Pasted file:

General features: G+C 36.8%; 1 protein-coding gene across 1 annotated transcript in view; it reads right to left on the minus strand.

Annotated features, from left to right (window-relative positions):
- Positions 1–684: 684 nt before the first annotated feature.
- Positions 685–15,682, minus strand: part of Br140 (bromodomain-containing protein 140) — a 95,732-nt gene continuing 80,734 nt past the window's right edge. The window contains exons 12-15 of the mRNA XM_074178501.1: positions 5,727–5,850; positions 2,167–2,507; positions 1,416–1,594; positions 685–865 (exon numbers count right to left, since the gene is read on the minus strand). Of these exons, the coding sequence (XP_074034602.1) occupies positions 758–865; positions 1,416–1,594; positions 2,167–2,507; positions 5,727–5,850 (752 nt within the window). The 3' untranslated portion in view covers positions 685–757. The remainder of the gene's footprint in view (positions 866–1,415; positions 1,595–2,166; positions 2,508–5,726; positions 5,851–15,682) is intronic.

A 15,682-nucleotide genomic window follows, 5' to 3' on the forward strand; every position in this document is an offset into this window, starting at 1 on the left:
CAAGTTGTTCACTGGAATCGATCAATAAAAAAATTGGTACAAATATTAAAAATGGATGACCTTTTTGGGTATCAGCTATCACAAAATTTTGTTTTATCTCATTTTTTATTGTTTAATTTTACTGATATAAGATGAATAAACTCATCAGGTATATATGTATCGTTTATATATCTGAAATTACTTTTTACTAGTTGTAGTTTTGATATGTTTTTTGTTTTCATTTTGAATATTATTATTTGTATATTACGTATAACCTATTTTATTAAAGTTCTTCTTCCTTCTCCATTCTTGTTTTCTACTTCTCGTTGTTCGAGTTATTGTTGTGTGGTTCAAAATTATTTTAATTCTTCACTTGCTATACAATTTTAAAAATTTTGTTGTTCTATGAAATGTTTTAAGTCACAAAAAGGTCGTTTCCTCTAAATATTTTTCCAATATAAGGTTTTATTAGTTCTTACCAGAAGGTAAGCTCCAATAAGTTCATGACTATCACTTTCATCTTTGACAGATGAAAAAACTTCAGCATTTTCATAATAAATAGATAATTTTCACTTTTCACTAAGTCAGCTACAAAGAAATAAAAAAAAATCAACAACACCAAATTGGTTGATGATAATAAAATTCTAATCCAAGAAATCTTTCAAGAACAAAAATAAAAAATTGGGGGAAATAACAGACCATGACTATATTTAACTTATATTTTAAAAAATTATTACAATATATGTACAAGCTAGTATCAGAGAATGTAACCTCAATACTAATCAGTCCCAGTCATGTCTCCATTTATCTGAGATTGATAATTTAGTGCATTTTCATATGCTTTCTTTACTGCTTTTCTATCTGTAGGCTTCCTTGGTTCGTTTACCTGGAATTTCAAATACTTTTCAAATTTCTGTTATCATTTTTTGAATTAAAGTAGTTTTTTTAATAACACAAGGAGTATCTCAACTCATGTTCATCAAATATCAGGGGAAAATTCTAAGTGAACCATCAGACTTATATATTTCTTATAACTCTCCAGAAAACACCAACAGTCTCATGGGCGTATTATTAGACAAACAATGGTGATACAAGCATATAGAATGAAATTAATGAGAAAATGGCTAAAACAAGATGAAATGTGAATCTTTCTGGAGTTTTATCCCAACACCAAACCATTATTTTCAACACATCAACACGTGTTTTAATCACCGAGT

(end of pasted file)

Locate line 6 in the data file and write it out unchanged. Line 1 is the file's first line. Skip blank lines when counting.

CAAGTTGTTCACTGGAATCGATCAATAAAAAAATTGGTACAAATATTAAAAATGGATGACCTTTTTGGGTATCAGCTATCACAAAATTTTGTTTTATCTCATTTTTTATTGTTTAATTTTACTGATATAAGATGAATAAACTCATCAGGTATATATGTATCGTTTATATATCTGAAATTACTTTTTACTAGTTGTAGTTTTGATATGTTTTTTGTTTTCATTTTGAATATTATTATTTGTATATTACGTATAACCTATTTTATTAAAGTTCTTCTTCCTTCTCCATTCTTGTTTTCTACTTCTCGTTGTTCGAGTTATTGTTGTGTGGTTCAAAATTATTTTAATTCTTCACTTGCTATACAATTTTAAAAATTTTGTTGTTCTATGAAATGTTTTAAGTCACAAAAAGGTCGTTTCCTCTAAATATTTTTCCAATATAAGGTTTTATTAGTTCTTACCAGAAGGTAAGCTCCAATAAGTTCATGACTATCACTTTCATCTTTGACAGATGAAAAAACTTCAGCATTTTCATAATAAATAGATAATTTTCACTTTTCACTAAGTCAGCTACAAAGAAATAAAAAAAAATCAACAACACCAAATTGGTTGATGATAATAAAATTCTAATCCAAGAAATCTTTCAAGAACAAAAATAAAAAATTGGGGGAAATAACAGACCATGACTATATTTAACTTATATTTTAAAAAATTATTACAATATATGTACAAGCTAGTATCAGAGAATGTAACCTCAATACTAATCAGTCCCAGTCATGTCTCCATTTATCTGAGATTGATAATTTAGTGCATTTTCATATGCTTTCTTTACTGCTTTTCTATCTGTAGGCTTCCTTGGTTCGTTTACCTGGAATTTCAAATACTTTTCAAATTTCTGTTATCATTTTTTGAATTAAAGTAGTTTTTTTAATAACACAAGGAGTATCTCAACTCATGTTCATCAAATATCAGGGGAAAATTCTAAGTGAACCATCAGACTTATATATTTCTTATAACTCTCCAGAAAACACCAACAGTCTCATGGGCGTATTATTAGACAAACAATGGTGATACAAGCATATAGAATGAAATTAATGAGAAAATGGCTAAAACAAGATGAAATGTGAATCTTTCTGGAGTTTTATCCCAACACCAAACCATTATTTTCAACACATCAACACGTGTTTTAATCACCGAGT